After the rebels won a few minor skirmishes with Mexican forces, Fremont officially took command of the “Bear Flaggers” and occupied the unguarded presidio of San Francisco on July 1. Six days later, Fremont learned that American forces under Commodore John D. Sloat had taken Monterey without a fight and officially raised the American flag over California. Since the ultimate goal of the Bear Flaggers was to make California part of the U.S., they now saw little reason to preserve their “government.” Three weeks after it had been proclaimed, the California Republic quietly faded away. Ironically, the Bear Flag itself proved far more enduring than the republic it represented: it became the official state flag when California joined the union in 1850.
... History.com

You can find a mirror image of General Vallejo's home at http://www.fiddlersgreen.net/models/buildings/homestd.html

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Vermin King

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Re: June (2017)
« Reply #16 on: June 15, 2017, 11:37:01 AM »
June 15, 1986 Richard Petty's 1000th Start



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On this day in 1986, driving legend Richard Petty makes the 1,000th start of his National Association for Stock Car Racing (NASCAR) career, in the Miller American 400 in Brooklyn, Michigan. He became the first driver in NASCAR history to log 1,000 career starts.

Petty grew up on the NASCAR circuit: His father was Hall of Fame driver Lee Petty, one of stock car racing’s pioneers and a three-time winner of the Grand National championship in the 1950s. At the age of 12, young Richard became his father’s crew chief, but he was not allowed to drive until 1958, when he turned 21. Richard and Lee Petty both raced in the inaugural Daytona 500 the following year; Lee won the event, while Richard’s engine blew after only eight laps. By the late 1960s, however, Richard Petty had become the dominant figure in stock car racing. He won his first Daytona 500 in 1964, two years after his father was knocked out of racing after a near-fatal crash. In 1967, Petty won 27 of the 48 races he started–including a record 10 straight victories–and finished in the top five of 11 others to capture the Grand National title for a second time.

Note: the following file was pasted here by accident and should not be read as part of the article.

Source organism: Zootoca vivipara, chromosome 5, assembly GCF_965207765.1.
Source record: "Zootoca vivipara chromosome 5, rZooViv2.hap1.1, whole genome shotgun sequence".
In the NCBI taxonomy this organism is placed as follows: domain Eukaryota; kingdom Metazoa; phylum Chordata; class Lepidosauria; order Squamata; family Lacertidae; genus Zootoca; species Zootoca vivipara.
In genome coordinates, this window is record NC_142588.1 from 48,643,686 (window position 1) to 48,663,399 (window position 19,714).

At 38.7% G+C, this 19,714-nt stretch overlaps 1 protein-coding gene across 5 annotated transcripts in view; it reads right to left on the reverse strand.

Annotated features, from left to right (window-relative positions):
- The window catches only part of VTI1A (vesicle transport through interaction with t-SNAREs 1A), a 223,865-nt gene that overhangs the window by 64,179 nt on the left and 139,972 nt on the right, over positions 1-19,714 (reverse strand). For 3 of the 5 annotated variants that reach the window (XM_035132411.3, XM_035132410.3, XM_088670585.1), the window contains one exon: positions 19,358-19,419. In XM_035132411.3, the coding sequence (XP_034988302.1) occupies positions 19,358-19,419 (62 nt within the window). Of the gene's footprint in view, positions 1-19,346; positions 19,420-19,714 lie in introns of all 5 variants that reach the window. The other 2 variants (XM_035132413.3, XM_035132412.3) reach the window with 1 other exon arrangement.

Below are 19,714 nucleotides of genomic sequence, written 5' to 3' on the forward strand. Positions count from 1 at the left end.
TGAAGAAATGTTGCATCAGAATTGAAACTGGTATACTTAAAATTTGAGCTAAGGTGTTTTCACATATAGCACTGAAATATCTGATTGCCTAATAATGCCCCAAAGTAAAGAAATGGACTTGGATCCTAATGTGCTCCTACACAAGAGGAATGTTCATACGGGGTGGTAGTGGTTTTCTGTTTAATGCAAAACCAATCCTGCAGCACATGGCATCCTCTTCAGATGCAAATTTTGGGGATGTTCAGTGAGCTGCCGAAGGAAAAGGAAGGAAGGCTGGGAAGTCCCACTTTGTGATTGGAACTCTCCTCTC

During the 1970s, Petty won five Winston Cups and four Daytona 500s, and was known for his fierce rivalry with the driver David Pearson, who edged Petty out after a collision in the last lap at Daytona in 1976. Ulcers caused Petty to have 40 percent of his stomach removed in late 1978; he came back to win another Daytona 500 two months later. He scored his last career victory–his 200th–at the Firecracker 400 in 1984, two days after his 47th birthday.

On June 15, 1986, at the Michigan International Speedway, Bill Elliott beat Harry Gant (who had come back from serious injuries after a crash a week earlier) to win the Miller American 400. The race will go down in history, however, as Richard Petty’s 1000th career start. (Some controversy exists as to whether the race was his 1,000th or 999th career start, due to varied record keeping and statistics procedures over the years.)

Dubbed “The King,” the enormously popular Petty retired in 1992, having racked up a dominant list of records including first all-time in wins (200), races started (1,184), top-five finishes (555), top-10 finishes (712), pole positions (126), laps completed (307,836), laps led (52,194), races led (599), and consecutive races won (10).
...History.com

Shoot!  Wasn't even able to identify any photos of the car he drove in that race.  So for the model, I'm going with the movie 'Cars' tribute to the King from Webdude's archive, https://drive.google.com/folderview?id=0By3a5MPIUqbOczZzVmF4SFlIQm8&usp=sharing&tid=0By3a5MPIUqbOejhGUHc0dkdOMUk

And, yes, that is from his archive posted on PM.com a year or so ago, so it isn't pirated.  The pirated versions are easier to locate, unless you know where to look...
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Dave Winfield

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Re: June (2017)
« Reply #17 on: June 15, 2017, 11:53:23 AM »
The car is the "aero Grand Prix".
Basically just a 86 Pontiac Grand prix with a bubbled rear glass.
It was a production car, but maybe only for that year? I don't know.
I never saw one in my shop, but they were not uncommon in Ontario (Canada).
Not sure I've ever seen a model of it though.
A Grand Prix stocker could easily be modified.

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Vermin King

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Re: June (2017)
« Reply #18 on: June 16, 2017, 09:30:10 AM »
Jun 16, 1858 Lincoln's House Divided Speech



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On June 16, 1858, more than 1,000 Republican delegates met in the Springfield, Illinois, statehouse for the Republican State Convention. At 5:00 p.m. they chose Abraham Lincoln as their candidate for the U.S. Senate, running against Democrat Stephen A. Douglas. At 8:00 p.m. Lincoln delivered this address to his Republican colleagues in the Hall of Representatives. The title reflects part of the speech's introduction, "A house divided against itself cannot stand," a concept familiar to Lincoln's audience as a statement by Jesus recorded in all three synoptic gospels (Matthew, Mark, Luke).